• computerPodcasting and Vodcasting are quickly becoming common methods of delivering media-rich content to classrooms. Podcasting usually involves audio files, typically MP3 or WAV files, and Vodcasting is video typically in MP4 or MPEG format, broadcast on the Web.
     
    What is Podcasting? (source:Wikipedia)
    Podcasting is a way of publishing audio broadcasts via the Internet. Specifically, podcasts are feeds (such as
    RSS feeds) that contain digital audio files, such as MP3 files. Listeners can subscribe to feeds using software that periodically checks for and downloads new content automatically. This software is available on the Web and is generally free (source: http://www.pbs.org/podcasts/).
     
    What is Vodcasting? (source: Wikipedia)
    Vodcasting (video podcasting), the video-sister of audio podcasting, is a term used for the online delivery of video on demand-video clip content.
     
    A podcast could be compared to a television or radio show recorded so that you can watch anytime on a mobile device. One difference is that users can subscribe to a Podcast to be downloaded to their PC or mobine device (iPod, tablet and smart phone apps) when new podcasts are posted, much like a television series. Another difference is that anybody can make a podcast. All you need is a computer and software to record your voice [See "What (free) software can I use?" below]. You'll also need a web site to upload them to from your computer, so you need an Internet connection. You don't even really need a portable MP3 player. Here"s an article from e-School News if you"d like to learn how it's being used educationally.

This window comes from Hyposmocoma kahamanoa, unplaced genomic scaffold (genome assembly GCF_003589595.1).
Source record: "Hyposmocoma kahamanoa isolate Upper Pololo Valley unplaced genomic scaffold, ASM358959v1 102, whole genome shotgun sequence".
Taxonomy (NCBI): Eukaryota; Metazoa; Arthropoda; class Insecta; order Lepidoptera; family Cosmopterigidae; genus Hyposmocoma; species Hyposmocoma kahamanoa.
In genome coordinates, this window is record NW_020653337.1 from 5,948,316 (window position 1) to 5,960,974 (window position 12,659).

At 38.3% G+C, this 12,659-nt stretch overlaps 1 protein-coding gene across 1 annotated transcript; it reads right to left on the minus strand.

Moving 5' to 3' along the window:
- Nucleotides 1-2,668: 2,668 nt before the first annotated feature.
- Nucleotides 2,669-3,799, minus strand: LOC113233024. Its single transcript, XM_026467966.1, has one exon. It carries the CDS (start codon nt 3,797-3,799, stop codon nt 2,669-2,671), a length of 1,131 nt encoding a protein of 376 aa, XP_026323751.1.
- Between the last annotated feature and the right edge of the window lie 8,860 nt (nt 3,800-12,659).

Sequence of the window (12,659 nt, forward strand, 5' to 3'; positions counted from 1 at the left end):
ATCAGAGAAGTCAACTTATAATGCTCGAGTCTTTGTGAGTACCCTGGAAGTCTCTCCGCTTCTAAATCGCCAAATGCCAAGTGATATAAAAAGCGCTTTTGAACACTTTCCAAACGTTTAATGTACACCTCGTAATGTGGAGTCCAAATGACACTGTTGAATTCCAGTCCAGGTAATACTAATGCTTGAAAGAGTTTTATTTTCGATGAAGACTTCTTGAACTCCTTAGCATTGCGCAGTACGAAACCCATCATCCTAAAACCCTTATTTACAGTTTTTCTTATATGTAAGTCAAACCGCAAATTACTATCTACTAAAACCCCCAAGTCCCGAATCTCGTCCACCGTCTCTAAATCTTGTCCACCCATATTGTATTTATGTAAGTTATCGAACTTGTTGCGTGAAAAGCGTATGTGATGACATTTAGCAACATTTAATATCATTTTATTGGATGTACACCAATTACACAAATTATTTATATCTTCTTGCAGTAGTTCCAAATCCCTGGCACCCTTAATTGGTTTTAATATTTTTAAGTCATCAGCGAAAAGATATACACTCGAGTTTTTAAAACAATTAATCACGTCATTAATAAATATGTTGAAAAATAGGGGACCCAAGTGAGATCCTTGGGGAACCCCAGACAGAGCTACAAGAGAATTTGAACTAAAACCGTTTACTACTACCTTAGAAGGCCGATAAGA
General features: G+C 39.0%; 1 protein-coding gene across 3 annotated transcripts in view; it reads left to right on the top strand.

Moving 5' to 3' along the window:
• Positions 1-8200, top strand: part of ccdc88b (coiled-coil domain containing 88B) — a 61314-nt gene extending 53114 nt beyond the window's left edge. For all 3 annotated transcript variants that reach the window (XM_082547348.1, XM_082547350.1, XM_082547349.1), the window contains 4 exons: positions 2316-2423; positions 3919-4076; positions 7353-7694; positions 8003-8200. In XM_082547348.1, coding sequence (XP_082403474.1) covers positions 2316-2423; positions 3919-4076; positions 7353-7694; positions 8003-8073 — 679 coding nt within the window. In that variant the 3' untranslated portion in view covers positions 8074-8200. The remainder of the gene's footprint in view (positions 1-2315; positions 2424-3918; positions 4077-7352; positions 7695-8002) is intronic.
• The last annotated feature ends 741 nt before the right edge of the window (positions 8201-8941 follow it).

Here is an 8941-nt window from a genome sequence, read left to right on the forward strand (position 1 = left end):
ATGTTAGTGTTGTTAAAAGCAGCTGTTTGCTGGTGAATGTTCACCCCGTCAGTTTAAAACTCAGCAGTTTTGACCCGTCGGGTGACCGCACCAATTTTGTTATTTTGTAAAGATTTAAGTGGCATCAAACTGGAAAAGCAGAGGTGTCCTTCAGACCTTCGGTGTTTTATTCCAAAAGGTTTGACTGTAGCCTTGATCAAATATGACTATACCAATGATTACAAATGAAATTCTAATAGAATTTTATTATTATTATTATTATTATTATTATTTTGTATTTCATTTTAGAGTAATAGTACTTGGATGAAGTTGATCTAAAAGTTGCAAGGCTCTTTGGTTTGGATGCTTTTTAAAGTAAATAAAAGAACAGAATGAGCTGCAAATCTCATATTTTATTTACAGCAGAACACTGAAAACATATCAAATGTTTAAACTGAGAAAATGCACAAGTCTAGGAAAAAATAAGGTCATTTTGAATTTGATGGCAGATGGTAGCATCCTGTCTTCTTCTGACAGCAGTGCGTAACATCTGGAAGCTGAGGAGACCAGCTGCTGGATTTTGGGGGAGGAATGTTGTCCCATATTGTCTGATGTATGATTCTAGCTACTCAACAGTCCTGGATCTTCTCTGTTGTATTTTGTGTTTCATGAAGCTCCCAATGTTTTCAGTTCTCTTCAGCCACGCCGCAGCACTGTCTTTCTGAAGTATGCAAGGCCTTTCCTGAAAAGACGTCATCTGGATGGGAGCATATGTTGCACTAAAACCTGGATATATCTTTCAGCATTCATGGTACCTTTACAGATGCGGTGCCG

How does it work? Podcasting is an automatic mechanism by which multimedia computer files are transferred from a server to a client, which pulls down XML files containing the Internet addresses of the media files. In general, these files contain audio or video, but also could be images, text, PDF, or any file type. Users can subscribe to podcasts, by means of push technology (wikipedia.org).